The first of the two significant engagements in the expedition was the Battle of Paducah on March 25, and Forrest's men did considerable damage to the town and its military supplies. Numerous skirmishes occurred throughout the region in late March and early April. Needing supplies, Forrest planned to move on Fort Pillow with about 1,500 to 2,500 men. (He had detached part of his command under Buford to strike Paducah again.) He wrote on April 4, "There is a Federal force of 500 or 600 at Fort Pillow, which I shall attend to in a day or two, as they have horses and supplies which we need.
The Union garrison at Fort Pillow consisted of about 600 men, divided almost evenly between black and white troops. The black soldiers belonged to the 2nd U.S. Colored Light Artillery and the 6th U.S. Colored Heavy Artillery, under the overall command of Major Lionel F. Booth. Many were former slaves and understood the personal consequences of a loss to the Confederates—at best an immediate return to slavery. The white soldiers were predominantly new recruits from the 14th Tennessee Cavalry, a Federal regiment from western Tennessee, commanded by Maj. William F. Bradford.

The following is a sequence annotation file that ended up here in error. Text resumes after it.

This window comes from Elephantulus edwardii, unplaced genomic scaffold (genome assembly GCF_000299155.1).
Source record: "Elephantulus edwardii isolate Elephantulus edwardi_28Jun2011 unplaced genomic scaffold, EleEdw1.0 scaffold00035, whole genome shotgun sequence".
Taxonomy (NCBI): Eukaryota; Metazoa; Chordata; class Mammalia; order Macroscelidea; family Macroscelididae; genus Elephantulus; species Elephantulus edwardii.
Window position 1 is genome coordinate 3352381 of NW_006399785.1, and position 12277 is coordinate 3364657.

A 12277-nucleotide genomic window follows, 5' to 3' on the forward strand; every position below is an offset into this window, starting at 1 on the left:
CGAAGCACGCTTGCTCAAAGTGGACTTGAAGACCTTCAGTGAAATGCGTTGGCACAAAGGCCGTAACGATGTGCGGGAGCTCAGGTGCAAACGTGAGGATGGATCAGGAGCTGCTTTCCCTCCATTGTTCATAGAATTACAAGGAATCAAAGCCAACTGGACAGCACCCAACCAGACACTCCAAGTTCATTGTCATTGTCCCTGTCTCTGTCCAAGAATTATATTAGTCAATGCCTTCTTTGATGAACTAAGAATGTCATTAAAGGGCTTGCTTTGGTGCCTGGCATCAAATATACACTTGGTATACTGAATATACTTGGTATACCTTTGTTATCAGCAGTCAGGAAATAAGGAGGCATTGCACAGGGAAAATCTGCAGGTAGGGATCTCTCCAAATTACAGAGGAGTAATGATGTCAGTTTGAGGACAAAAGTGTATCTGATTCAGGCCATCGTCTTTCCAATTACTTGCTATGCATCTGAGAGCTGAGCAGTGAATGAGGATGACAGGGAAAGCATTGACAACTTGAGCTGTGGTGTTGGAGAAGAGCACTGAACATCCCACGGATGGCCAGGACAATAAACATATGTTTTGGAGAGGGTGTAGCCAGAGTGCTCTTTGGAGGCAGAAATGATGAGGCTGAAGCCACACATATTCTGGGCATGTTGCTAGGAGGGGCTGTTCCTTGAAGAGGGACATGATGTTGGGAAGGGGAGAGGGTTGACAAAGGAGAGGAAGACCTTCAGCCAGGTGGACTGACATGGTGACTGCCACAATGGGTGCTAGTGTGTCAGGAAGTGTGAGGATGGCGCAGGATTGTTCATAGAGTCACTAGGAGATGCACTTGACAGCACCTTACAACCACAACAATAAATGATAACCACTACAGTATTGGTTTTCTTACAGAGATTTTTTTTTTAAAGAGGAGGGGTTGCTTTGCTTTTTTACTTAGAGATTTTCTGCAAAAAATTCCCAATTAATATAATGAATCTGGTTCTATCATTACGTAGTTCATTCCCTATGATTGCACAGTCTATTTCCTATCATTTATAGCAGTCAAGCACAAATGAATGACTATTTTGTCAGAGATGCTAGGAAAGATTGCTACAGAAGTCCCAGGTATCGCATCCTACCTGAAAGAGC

Rifle and artillery fire continued until 3:30 p.m. Forrest sent a note demanding surrender: "I now demand unconditional surrender of your forces, at the same time assuring you that you will be treated as prisoners of war. ... I have received a new supply of ammunition and can take your works by assault, and if compelled to do so you must take the consequences." Bradford replied, concealing his identity as he did not wish the Confederates to realize that Booth had been killed, requesting an hour for consideration. Forrest, who believed that reinforcing troops would soon arrive by river, replied that he would only allow 20 minutes, and that "If at the expiration of that time the fort is not surrendered, I shall assault it." Bradford's final reply was, "I will not surrender." Forrest ordered his bugler to sound the charge.